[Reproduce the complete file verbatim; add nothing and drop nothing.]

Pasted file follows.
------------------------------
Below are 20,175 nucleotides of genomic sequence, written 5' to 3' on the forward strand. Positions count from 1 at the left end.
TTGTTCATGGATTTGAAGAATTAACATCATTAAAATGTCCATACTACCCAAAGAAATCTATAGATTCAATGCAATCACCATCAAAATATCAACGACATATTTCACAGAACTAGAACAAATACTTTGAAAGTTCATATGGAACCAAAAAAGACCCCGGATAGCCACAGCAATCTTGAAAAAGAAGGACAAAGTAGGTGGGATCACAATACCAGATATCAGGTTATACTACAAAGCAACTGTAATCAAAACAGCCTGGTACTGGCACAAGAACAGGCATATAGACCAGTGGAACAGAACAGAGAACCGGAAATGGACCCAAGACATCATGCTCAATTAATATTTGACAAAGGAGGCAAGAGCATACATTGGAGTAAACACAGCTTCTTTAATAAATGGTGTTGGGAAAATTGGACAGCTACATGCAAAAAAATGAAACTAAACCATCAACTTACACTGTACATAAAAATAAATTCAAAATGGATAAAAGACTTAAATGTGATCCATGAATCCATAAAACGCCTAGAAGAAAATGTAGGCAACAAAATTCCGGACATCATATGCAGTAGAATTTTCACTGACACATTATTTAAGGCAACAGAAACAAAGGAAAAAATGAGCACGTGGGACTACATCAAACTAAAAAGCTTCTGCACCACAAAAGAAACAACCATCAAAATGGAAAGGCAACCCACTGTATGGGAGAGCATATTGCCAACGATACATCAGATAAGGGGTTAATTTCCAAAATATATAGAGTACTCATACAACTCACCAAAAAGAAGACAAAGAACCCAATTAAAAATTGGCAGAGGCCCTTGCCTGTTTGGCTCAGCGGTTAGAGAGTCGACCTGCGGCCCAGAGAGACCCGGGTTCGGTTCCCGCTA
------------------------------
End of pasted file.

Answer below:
Below are 20,175 nucleotides of genomic sequence, written 5' to 3' on the forward strand. Positions count from 1 at the left end.
TTGTTCATGGATTTGAAGAATTAACATCATTAAAATGTCCATACTACCCAAAGAAATCTATAGATTCAATGCAATCACCATCAAAATATCAACGACATATTTCACAGAACTAGAACAAATACTTTGAAAGTTCATATGGAACCAAAAAAGACCCCGGATAGCCACAGCAATCTTGAAAAAGAAGGACAAAGTAGGTGGGATCACAATACCAGATATCAGGTTATACTACAAAGCAACTGTAATCAAAACAGCCTGGTACTGGCACAAGAACAGGCATATAGACCAGTGGAACAGAACAGAGAACCGGAAATGGACCCAAGACATCATGCTCAATTAATATTTGACAAAGGAGGCAAGAGCATACATTGGAGTAAACACAGCTTCTTTAATAAATGGTGTTGGGAAAATTGGACAGCTACATGCAAAAAAATGAAACTAAACCATCAACTTACACTGTACATAAAAATAAATTCAAAATGGATAAAAGACTTAAATGTGATCCATGAATCCATAAAACGCCTAGAAGAAAATGTAGGCAACAAAATTCCGGACATCATATGCAGTAGAATTTTCACTGACACATTATTTAAGGCAACAGAAACAAAGGAAAAAATGAGCACGTGGGACTACATCAAACTAAAAAGCTTCTGCACCACAAAAGAAACAACCATCAAAATGGAAAGGCAACCCACTGTATGGGAGAGCATATTGCCAACGATACATCAGATAAGGGGTTAATTTCCAAAATATATAGAGTACTCATACAACTCACCAAAAAGAAGACAAAGAACCCAATTAAAAATTGGCAGAGGCCCTTGCCTGTTTGGCTCAGCGGTTAGAGAGTCGACCTGCGGCCCAGAGAGACCCGGGTTCGGTTCCCGCTA